Google Chrome will soon warn users that HTTP websites are unsafe by blatantly tagging them as "not secure," a move that should further push the adoption of HTTPS encryption.
HTTPS is the secure version of HTTP, or Hyper Text Transfer Protocol. Google, one of the biggest champions of HTTPS, will continue to stand for it through an upcoming version of its Chrome browser.
Google Chrome 68 Will Tag HTTP Websites As 'Not Secure'
In an official post on the Google Security Blog, Chrome Security Product Manager Emily Schechter noted that Google has started marking a bigger subset of HTTP websites as "not secure." Google has been trying to keep users away from unencrypted websites for years, starting by pulling down the ranking of such websites in Google search results and placing similar warnings for unencrypted password fields.
However, starting with Chrome 68, Google will make the biggest move yet, as the "not secure" mark will expand to include all HTTP websites. Currently, in Chrome 64, HTTP websites are also marked, but some only show an "i" icon that expands into the non-secure warning only when clicked.
Google is targeting to roll out Chrome 68 by July this year.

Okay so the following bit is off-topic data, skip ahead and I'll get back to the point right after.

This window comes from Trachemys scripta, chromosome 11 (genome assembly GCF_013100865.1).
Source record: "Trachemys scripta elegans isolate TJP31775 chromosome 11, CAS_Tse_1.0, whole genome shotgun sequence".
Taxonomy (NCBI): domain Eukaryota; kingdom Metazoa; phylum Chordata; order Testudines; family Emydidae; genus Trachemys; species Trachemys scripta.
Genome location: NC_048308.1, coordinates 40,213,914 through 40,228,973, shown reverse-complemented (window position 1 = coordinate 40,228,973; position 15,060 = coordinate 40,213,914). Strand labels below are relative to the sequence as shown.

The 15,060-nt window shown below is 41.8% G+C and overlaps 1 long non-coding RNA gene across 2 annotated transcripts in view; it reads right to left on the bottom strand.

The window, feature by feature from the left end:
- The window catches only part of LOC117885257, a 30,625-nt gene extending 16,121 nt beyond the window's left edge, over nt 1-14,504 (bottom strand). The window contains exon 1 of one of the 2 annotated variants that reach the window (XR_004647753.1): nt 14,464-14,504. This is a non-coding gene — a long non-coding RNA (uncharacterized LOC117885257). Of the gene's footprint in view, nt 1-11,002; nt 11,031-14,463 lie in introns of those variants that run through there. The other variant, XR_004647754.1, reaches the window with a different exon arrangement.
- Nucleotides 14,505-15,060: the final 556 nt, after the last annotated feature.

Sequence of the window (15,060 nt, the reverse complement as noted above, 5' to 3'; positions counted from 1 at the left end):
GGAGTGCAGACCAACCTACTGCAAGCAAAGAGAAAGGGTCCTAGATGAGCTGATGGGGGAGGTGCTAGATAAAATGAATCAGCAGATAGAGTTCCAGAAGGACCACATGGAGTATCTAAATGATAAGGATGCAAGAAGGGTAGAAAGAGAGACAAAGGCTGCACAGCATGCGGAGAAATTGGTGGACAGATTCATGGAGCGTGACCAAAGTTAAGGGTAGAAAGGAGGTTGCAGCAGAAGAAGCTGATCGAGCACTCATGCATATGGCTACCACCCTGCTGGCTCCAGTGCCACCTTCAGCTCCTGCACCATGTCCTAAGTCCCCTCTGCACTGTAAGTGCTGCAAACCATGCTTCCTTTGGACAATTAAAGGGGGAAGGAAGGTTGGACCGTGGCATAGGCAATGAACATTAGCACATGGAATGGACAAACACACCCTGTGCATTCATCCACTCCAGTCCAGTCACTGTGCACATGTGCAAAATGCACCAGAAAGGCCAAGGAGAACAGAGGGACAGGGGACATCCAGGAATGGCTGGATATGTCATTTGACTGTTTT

According to the announcement by Schechter, the decision was based on the increased adoption of HTTPS encryption. More than 68 percent of Chrome traffic on Windows and Android and more than 78 percent of Chrome traffic on Chrome OS and macOS are on HTTPS websites. In addition, 81 out of the top 100 websites are now using HTTPS by default.
Google, however, is pushing for an even wider presence of HTTPS. Users may start to shy away more from HTTP websites if they are tagged as "not secure," which should force their owners to reconsider the upgrade to HTTPS.
What Does HTTPS Encryption Do?
HTTPS encryption offers protection between the user's browser and the website being visited, making sure that nobody can go in the middle to tamper with the traffic. Without that encryption, anybody with access to the user's router or ISP will be able to intercept the information being sent to websites or inject malware into them.
HTTPS is not the only necessary solution for online security. However, among all available encryption options, it is relatively inexpensive to implement. The upgrade has also been made much easier by automated services that do the work for website owners. In fact, Google has its own tool for the purpose named Lighthouse, which was also featured in the Google Security Blog post by Schechter.